Normally, the earth's surface conditions plus clouds formation affect how the weather conditions for the day will be. As parcel of air in motion pass over the mountains and large water surfaces, it rotates, moves, condenses to form millions of tiny ice crystals and water droplets that in turn form the clouds as we know them. By watching how the clouds are changing, you will learn more on how the clouds affect the climate and on how Mother Nature operates.
What are altostratus translucidus clouds?
Dissimilar to other altostratus clouds, altostratus translucidus are transparent type of clouds; therefore, the sun and the moon can be seen through them. They are gray-bluish in color and appear on higher altitudes than altostratus opacus clouds. They are to be found in altitudes of more than 3000 meter above the ground. And when they thicken, they become more of altostratus opacus clouds than altostratus translucidus and the weather conditions after this tend to become snowy or rainy.
How are altostratus translucidus clouds formed?
When you have a hot humid day and the wind notably cooler than the ground surface air, a front (an area between two masses of air with varying temperatures) is formed. This in turn forms the clouds as they are known. Altostratus translucidus clouds are formed this way and when they form, they have tendencies to cover wide areas. They are very translucent type of altostratus clouds, hence their name. The moon and the sun are observable through them and form just before a storm. They carry a steady incessant snow or rain when they break.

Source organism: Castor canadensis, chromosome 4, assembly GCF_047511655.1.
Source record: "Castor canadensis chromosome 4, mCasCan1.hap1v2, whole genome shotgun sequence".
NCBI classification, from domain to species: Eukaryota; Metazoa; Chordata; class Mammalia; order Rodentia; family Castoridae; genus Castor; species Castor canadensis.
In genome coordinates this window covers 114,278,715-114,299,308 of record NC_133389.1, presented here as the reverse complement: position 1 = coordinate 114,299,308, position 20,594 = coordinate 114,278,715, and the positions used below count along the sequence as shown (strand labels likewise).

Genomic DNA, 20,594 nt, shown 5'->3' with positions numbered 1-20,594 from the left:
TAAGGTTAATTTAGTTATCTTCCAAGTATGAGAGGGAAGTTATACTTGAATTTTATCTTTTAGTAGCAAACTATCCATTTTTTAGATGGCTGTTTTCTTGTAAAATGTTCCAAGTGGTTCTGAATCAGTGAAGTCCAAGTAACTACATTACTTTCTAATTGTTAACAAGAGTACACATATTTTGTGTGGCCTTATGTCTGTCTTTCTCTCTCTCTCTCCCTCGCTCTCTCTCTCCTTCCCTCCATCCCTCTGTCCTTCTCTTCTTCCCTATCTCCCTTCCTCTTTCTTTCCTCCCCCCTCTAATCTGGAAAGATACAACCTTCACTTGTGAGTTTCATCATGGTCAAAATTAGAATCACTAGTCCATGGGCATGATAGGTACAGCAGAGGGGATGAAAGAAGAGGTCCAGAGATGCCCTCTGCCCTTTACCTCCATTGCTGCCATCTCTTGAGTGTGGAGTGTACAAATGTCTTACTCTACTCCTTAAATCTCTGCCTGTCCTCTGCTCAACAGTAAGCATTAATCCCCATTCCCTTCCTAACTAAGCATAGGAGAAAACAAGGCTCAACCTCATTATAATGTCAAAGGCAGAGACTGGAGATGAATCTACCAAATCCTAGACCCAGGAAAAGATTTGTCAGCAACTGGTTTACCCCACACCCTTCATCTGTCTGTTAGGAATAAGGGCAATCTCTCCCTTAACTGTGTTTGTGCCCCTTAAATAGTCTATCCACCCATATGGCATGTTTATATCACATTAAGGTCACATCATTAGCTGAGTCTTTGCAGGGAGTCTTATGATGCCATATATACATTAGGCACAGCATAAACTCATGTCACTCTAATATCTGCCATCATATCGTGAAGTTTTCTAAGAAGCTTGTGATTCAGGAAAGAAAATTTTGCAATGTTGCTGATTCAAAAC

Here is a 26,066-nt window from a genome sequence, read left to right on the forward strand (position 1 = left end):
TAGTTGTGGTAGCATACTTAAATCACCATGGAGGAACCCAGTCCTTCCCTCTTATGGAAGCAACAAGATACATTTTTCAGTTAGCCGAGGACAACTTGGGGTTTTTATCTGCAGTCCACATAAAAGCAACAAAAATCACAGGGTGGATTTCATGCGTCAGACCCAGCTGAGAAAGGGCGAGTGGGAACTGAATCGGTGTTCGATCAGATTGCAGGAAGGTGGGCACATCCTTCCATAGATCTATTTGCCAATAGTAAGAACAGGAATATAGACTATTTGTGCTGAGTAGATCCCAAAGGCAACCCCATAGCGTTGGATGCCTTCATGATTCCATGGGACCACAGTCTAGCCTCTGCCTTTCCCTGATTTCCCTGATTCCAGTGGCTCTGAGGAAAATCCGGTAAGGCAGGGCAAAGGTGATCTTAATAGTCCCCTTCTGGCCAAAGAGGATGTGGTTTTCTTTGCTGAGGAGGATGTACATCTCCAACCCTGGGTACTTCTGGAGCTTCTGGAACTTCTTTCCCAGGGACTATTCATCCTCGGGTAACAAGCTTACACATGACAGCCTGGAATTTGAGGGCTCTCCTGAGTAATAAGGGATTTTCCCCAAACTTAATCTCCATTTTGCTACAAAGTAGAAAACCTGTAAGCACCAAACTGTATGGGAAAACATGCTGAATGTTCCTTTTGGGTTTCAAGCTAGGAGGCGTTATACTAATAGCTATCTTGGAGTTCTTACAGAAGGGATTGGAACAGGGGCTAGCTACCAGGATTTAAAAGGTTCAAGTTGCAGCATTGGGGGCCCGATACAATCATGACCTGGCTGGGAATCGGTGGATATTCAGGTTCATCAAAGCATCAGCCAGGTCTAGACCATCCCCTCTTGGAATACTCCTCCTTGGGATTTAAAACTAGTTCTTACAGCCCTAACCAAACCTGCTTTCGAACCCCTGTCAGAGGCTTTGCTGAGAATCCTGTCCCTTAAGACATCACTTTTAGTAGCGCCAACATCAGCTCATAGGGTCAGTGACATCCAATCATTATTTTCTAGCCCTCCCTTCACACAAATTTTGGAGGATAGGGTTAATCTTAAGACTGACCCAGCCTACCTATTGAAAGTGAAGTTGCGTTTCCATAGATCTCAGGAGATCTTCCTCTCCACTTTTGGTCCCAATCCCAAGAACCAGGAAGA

As altostratus translucidus clouds are mostly comprised of flakes of snow and tiny ice crystals and forms very high in the skies, though lower than the cirrus clouds, they are often thin in nature. As such, the sun and moon is able to penetrate through them, thus it can be observed from the ground. This is why they are referred to as translucidus and are mostly formed when cirrostratus clouds thickens, just before becoming nimbostratus clouds.
What height are altostratus translucidus clouds found?
Altostratus translucidus clouds are formed slightly over 3000 meter above the earth’s surface and often produces a steady continues rainfall or snowfall. They normally look like stripes in the skies (featureless layers) and appear frosty when observed from the ground.
How common are altostratus translucidus clouds?
These types of clouds occur all over the world, especially in places where there is a wide mass of water around, for instance, at the coast. They are also common in mountainous places and are mostly observed in the morning, just before sunrise or at sunrise. When observed from the ground, sometimes you see what is referred to as a corona. This is as a result of light being scattered through tiny ice particles and others that give rise to the clouds. Rings of colored light (often reddish) are often observed around the sun or the moon. As the heat increases, they burn out or diffuse to produce a fuzzy-edged appearance.
Characteristics of altostratus translucidus clouds:
- Transparent type of an altostratus clouds, hence the sun and the moon can be seen through them.
- Forms slightly above 3000 meters from the ground.
- Are comprised of tiny ice crystals and snow flakes and are thin in nature.
- They can also cause a continuous sort of snowfall or rainfall.